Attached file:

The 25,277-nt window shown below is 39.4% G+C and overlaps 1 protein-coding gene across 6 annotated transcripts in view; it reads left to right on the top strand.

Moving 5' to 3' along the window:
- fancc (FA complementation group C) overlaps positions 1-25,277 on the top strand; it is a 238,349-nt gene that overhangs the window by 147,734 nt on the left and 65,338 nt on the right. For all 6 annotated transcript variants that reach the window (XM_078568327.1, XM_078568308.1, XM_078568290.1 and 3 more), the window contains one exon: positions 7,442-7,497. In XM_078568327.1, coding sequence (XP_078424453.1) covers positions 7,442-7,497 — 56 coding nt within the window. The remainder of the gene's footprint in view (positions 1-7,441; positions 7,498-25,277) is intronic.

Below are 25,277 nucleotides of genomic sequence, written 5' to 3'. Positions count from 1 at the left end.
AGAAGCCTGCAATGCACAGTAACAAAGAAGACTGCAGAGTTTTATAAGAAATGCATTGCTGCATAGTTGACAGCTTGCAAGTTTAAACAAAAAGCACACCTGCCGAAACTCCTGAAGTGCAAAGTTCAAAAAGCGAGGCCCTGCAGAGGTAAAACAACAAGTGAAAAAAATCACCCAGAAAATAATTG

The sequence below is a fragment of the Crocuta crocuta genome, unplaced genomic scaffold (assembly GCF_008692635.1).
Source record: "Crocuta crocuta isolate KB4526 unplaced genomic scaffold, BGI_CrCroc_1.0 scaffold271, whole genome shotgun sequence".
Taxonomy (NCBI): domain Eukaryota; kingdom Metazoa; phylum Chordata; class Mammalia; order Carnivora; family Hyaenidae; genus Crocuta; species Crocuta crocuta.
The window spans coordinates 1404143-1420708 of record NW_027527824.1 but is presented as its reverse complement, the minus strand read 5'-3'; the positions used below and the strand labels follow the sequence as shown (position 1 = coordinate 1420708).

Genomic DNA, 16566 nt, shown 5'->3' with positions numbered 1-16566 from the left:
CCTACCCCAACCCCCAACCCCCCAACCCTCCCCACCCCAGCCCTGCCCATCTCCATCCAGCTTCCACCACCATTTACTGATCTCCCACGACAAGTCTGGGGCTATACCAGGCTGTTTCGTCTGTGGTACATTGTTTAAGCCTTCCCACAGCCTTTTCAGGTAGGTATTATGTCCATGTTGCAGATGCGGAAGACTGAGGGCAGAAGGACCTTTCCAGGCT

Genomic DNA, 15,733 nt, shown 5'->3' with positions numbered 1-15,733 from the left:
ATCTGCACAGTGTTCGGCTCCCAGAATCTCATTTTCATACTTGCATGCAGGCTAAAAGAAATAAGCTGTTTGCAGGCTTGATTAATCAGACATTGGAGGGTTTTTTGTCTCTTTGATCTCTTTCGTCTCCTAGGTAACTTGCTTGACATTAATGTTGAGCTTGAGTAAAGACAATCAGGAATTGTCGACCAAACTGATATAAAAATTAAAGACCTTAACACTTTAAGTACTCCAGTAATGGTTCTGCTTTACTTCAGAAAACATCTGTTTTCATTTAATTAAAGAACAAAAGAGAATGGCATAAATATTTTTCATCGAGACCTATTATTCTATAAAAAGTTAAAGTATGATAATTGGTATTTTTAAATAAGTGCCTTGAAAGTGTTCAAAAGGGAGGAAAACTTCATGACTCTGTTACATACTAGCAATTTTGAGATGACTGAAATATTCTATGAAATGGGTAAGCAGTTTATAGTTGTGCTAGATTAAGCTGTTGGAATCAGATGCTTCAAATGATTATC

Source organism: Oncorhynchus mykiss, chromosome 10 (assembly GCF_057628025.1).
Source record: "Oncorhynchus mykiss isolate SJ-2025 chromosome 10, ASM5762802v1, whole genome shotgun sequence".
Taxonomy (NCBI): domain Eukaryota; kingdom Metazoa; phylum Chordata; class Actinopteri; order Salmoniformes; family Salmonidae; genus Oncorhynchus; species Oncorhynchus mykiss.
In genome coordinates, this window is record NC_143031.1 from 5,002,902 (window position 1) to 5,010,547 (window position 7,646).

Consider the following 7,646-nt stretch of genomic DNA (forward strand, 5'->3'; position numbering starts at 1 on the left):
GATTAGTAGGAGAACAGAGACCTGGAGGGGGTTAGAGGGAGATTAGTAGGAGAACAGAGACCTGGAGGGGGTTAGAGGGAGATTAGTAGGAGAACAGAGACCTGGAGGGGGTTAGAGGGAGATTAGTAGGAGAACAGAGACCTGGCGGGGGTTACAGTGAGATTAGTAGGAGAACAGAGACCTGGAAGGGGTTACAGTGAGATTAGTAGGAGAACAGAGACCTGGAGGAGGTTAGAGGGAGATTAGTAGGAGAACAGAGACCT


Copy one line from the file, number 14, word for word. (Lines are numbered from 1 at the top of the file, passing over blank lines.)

Source organism: Oncorhynchus mykiss, chromosome 10 (assembly GCF_057628025.1).